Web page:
In a development that could be anywhere interesting, sleep-inducing or potentially even fictitious, Sun Microsystems Chairman Scott McNealy said Samsung is building a Java phone that will have better features and lower cost than Apple's iPhone.
Java is open-source software that at least in principle lets the same program run without having to be modified for different hardware. It's already widely used on mobile phones, including models from Samsung. What could make this story more interesting is if Samsung is embracing Sun's Java FX Mobile software, which Sun obtained through its acquisition of start-up SavaJe.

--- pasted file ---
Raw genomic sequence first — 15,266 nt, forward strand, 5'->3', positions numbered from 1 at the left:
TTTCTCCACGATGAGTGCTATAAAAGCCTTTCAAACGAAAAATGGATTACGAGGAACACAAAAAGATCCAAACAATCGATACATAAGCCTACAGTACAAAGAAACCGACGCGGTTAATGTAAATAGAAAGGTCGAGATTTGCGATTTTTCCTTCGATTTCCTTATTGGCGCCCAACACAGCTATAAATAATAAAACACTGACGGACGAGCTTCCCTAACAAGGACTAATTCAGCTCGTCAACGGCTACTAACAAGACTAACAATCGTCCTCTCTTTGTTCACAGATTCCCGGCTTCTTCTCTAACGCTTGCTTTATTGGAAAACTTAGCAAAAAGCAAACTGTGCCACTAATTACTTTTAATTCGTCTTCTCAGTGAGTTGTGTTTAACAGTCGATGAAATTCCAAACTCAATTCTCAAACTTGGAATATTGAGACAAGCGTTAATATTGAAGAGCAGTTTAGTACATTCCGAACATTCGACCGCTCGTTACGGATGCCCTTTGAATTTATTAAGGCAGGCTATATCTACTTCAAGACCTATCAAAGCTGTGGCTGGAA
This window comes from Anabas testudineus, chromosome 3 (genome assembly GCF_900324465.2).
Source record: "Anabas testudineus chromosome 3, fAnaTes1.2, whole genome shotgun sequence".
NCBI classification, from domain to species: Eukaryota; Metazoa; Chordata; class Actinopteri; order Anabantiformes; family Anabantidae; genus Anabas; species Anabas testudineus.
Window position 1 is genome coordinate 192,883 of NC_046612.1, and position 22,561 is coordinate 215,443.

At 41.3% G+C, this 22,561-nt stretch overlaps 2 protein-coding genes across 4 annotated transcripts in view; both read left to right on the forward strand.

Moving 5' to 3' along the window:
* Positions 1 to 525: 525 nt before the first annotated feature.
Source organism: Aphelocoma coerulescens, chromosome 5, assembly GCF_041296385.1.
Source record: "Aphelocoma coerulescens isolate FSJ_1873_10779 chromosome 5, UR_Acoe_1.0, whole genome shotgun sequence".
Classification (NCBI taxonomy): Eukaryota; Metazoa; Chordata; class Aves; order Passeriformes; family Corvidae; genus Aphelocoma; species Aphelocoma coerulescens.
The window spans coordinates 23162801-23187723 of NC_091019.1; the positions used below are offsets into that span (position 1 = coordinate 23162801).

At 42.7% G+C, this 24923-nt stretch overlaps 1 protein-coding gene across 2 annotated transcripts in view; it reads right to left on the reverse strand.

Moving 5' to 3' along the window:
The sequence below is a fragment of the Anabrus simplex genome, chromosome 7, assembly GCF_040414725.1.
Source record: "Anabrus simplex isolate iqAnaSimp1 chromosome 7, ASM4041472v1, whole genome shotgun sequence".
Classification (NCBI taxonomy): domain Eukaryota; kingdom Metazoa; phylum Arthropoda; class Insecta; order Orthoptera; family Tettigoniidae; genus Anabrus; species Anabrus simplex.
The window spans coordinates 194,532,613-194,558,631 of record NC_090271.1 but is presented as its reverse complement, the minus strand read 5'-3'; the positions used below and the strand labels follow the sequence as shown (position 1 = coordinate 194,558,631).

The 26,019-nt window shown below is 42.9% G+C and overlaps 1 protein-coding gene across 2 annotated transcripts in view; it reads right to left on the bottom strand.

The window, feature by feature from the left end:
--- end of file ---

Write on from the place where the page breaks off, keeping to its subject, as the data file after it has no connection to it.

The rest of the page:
Typical phones today use the lightweight Java ME, stripped down for phones' anemic processing abilities, but Java FX Mobile is a variant of the desktop Java SE version. Adapting desktop software for increasingly powerful mobile devices is the strategy that Apple embraced with the iPhone and that Intel and Ubuntu sponsor Canonical are adopting with mobile Linux.
Of course, it all could amount to nothing, too, and given that whatever McNealy said likely was translated at least twice, that possibility shouldn't be ruled out. The AP quoted a Samsung spokeswoman Lee Soo-jeong as saying the two companies have talked but that "no decision has been made regarding co-development of the Java phone."
For its part, Sun wouldn't comment in detail on the situation. "Sun has a longstanding relationship with Samsung, working for years on Java-enabled phones and devices. Beyond that we have no comment about future plans and products," spokesman Russ Castronovo said.